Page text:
Creating the Edit Activity

Now you need to take care of DetailViewController in a similar fashion. This time, however, you’ll broadcast a different activity type.

Open DetailViewController.swift and modify textFieldDidBeginEditing(textField:) as follows:

func textFieldDidBeginEditing(textField: UITextField!) {
  // Broadcast what we have, if there is anything!
  let activity = NSUserActivity(activityType: ActivityTypeEdit)
  activity.title = "Editing Shopping List Item"
  let activityItem = (count(textField.text!) > 0) ? textField.text : ""
  activity.userInfo = [ActivityItemKey: activityItem]
  userActivity = activity
  userActivity?.becomeCurrent()
}

The above method creates an “Editing” activity with the current contents of the item’s string.

As user continues editing the item you need to update the user activity accordingly. Still in DetailViewController.swift, update the implementation of textFieldTextDidChange(notification:) as shown below:

func textFieldTextDidChange(notification: NSNotification) {
  if let text = textField!.text {
    item = text
  }

  userActivity?.needsSave = true
}

Now that you have indicated the activity needs to be updated, implement updateUserActivityState(activity:) to update it whenever the OS asks for it:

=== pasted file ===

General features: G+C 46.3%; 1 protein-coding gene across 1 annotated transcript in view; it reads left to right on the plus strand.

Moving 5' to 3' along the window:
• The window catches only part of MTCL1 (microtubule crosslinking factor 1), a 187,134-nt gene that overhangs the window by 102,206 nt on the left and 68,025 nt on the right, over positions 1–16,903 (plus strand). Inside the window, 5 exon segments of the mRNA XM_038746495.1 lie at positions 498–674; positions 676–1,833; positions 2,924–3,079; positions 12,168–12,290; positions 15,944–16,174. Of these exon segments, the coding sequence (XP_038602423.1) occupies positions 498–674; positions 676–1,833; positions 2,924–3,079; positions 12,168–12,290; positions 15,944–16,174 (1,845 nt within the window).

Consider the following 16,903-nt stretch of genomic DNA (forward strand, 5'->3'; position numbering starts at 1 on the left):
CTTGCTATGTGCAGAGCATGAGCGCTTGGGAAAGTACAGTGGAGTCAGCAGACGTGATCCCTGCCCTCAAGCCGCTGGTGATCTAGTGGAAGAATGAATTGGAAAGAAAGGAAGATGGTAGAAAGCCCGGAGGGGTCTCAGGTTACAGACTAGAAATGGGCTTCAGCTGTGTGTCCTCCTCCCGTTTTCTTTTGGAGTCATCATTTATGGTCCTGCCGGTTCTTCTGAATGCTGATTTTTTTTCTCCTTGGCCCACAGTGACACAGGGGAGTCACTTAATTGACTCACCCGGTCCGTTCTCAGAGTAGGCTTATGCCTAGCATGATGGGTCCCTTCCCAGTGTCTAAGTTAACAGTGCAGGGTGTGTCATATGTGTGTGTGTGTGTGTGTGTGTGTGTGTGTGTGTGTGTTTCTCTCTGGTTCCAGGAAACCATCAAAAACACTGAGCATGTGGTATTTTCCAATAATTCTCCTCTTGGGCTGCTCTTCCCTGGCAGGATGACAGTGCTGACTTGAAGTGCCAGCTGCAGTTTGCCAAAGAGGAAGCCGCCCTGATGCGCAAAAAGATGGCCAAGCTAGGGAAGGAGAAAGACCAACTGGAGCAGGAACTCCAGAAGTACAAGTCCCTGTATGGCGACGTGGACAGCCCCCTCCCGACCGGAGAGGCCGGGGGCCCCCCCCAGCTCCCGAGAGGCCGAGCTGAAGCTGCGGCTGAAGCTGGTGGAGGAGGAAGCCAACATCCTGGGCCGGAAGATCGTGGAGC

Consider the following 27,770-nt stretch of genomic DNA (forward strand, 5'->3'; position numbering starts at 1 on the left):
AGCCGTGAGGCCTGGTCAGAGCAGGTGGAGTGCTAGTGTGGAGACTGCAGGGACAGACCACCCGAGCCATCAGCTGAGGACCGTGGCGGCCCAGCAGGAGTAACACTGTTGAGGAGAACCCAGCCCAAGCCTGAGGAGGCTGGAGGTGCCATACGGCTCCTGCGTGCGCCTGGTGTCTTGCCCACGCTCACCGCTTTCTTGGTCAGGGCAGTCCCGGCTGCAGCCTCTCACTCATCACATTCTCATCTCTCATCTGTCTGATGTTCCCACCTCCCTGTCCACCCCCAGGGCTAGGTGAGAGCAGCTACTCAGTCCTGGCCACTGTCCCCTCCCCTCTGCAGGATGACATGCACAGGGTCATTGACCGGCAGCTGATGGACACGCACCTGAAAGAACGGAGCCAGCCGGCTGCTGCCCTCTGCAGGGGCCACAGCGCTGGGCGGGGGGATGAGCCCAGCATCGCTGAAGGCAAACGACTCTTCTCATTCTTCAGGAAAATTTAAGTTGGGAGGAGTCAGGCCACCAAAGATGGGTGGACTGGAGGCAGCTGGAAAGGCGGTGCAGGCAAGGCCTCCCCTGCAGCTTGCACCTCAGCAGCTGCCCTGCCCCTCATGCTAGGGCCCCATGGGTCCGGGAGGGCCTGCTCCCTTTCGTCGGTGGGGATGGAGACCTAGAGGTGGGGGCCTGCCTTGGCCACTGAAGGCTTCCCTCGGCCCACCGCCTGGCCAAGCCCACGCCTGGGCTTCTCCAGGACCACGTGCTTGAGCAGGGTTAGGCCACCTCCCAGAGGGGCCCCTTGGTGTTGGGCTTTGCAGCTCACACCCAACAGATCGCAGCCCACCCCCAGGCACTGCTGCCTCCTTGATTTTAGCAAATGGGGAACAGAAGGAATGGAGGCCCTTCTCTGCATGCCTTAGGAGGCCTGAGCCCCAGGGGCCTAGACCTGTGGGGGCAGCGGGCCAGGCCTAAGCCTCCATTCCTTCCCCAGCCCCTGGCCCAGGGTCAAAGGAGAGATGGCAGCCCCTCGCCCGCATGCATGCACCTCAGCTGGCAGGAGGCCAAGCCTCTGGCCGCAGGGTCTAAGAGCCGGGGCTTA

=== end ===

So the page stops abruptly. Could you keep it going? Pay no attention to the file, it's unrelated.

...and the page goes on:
override func updateUserActivityState(activity: NSUserActivity) {
  let activityListItem = (count(textField!.text!) > 0) ? textField!.text : ""
  activity.addUserInfoEntriesFromDictionary([ActivityItemKey: activityListItem])
  super.updateUserActivityState(activity)
}

Here you simply update the current item to the text in the text field.

Build and run. At this point if you start adding a new item or editing an existing item on one device, you can hand over the edit process to another device.

Finishing Touches

Since needsSave is a lightweight operation, in the code above you can set it as often as you like and continuously update userInfo with each keypress.

There is one small design detail you may have picked up on. The view controllers are laid out as a split view on the iPad and in landscape mode on the iPhone. It’s possible to switch between items in the list without resigning the keyboard. If that happens, textFieldDidBeginEditing(textField:) won’t be called, resulting in your user activity never being updated to the new text.

To fix this, update item’s didSet observer in DetailViewController.swift as shown below:

var item: String? {
  didSet {
    if let textField = self.textField {
      textField.text = item
    }
    if let activity = userActivity {